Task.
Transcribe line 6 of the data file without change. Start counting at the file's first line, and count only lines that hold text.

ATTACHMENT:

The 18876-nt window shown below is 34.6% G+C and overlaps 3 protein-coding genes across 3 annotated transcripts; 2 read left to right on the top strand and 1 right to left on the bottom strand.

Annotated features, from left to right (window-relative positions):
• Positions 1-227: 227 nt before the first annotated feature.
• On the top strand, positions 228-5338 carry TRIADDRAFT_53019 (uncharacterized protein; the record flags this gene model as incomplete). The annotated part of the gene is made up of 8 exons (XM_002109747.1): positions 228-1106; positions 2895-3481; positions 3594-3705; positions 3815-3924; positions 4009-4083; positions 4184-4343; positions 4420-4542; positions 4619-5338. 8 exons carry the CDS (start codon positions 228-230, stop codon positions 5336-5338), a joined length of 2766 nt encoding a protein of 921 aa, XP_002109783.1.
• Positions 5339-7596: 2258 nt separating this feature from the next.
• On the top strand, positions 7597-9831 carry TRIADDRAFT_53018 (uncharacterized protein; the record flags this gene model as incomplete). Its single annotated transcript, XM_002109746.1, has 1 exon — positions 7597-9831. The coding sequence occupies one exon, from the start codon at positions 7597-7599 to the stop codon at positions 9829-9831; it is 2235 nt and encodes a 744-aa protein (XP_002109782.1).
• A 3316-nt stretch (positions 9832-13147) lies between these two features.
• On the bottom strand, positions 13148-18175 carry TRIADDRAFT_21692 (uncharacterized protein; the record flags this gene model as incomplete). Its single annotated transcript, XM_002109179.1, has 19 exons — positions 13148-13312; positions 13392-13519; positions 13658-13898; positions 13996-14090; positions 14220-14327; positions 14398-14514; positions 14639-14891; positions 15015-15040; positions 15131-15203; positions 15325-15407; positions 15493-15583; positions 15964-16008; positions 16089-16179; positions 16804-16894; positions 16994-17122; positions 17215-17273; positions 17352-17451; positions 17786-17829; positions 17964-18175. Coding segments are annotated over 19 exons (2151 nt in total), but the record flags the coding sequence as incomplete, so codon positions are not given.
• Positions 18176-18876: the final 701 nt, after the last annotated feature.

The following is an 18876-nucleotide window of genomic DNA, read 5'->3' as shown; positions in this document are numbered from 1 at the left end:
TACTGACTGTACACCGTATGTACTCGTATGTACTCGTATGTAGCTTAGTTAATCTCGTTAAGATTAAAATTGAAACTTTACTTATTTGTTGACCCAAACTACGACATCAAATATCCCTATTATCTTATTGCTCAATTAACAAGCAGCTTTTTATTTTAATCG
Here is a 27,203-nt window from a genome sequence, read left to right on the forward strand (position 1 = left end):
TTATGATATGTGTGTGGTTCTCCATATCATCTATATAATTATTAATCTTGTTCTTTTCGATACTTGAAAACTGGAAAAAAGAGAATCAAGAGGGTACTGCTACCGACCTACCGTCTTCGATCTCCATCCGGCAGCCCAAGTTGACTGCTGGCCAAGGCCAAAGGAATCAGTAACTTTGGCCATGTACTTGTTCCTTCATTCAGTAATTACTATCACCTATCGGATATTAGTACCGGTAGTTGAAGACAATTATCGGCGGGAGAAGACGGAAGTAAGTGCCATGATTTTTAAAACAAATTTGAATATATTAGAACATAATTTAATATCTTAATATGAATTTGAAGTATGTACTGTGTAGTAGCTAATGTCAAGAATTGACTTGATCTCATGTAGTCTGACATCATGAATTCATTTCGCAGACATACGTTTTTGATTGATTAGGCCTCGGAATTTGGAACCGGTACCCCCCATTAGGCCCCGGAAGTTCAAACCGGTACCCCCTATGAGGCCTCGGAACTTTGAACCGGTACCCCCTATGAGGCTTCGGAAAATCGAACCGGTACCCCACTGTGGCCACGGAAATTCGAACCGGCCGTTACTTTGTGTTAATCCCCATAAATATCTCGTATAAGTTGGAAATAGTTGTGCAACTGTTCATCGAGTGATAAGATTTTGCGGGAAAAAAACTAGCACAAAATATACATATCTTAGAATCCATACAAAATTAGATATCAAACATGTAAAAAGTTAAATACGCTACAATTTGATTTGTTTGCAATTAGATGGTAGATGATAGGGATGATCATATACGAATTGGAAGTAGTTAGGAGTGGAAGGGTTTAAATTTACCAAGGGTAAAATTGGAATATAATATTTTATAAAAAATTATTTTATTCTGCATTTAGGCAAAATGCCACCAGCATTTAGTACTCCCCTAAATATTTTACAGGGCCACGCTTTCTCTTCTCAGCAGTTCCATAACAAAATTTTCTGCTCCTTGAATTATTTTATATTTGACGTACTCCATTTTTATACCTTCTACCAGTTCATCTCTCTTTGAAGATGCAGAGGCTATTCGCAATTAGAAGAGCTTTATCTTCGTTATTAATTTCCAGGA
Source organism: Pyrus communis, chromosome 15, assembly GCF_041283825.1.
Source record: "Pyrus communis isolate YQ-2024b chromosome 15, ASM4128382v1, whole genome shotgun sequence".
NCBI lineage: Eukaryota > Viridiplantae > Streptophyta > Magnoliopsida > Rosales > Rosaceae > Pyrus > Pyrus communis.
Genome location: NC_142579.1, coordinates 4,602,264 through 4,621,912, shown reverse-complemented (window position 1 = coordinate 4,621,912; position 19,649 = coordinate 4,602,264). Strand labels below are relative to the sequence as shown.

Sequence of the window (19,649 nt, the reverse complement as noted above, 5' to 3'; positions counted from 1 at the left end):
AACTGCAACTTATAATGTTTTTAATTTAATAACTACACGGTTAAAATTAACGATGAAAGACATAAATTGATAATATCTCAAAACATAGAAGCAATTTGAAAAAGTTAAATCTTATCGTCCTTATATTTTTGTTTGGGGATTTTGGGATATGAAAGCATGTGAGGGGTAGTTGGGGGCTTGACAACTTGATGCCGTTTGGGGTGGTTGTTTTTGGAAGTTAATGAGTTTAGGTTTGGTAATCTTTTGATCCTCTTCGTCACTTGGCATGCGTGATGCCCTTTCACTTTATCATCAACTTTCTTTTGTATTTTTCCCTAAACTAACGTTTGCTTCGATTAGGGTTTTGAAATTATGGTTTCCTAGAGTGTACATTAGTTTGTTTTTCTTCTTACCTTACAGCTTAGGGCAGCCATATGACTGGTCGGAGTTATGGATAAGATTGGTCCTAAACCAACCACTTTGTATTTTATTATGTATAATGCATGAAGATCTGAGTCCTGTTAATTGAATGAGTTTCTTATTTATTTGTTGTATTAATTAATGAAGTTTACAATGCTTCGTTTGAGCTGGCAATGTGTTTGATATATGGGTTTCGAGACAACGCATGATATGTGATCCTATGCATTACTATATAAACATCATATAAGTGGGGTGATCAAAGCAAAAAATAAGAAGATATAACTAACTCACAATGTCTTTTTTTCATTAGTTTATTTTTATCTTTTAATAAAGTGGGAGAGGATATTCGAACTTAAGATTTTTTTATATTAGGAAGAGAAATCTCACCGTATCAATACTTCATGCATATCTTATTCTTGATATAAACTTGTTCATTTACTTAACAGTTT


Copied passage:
• On the top strand, positions 7597-9831 carry TRIADDRAFT_53018 (uncharacterized protein; the record flags this gene model as incomplete). Its single annotated transcript, XM_002109746.1, has 1 exon — positions 7597-9831. The coding sequence occupies one exon, from the start codon at positions 7597-7599 to the stop codon at positions 9829-9831; it is 2235 nt and encodes a 744-aa protein (XP_002109782.1).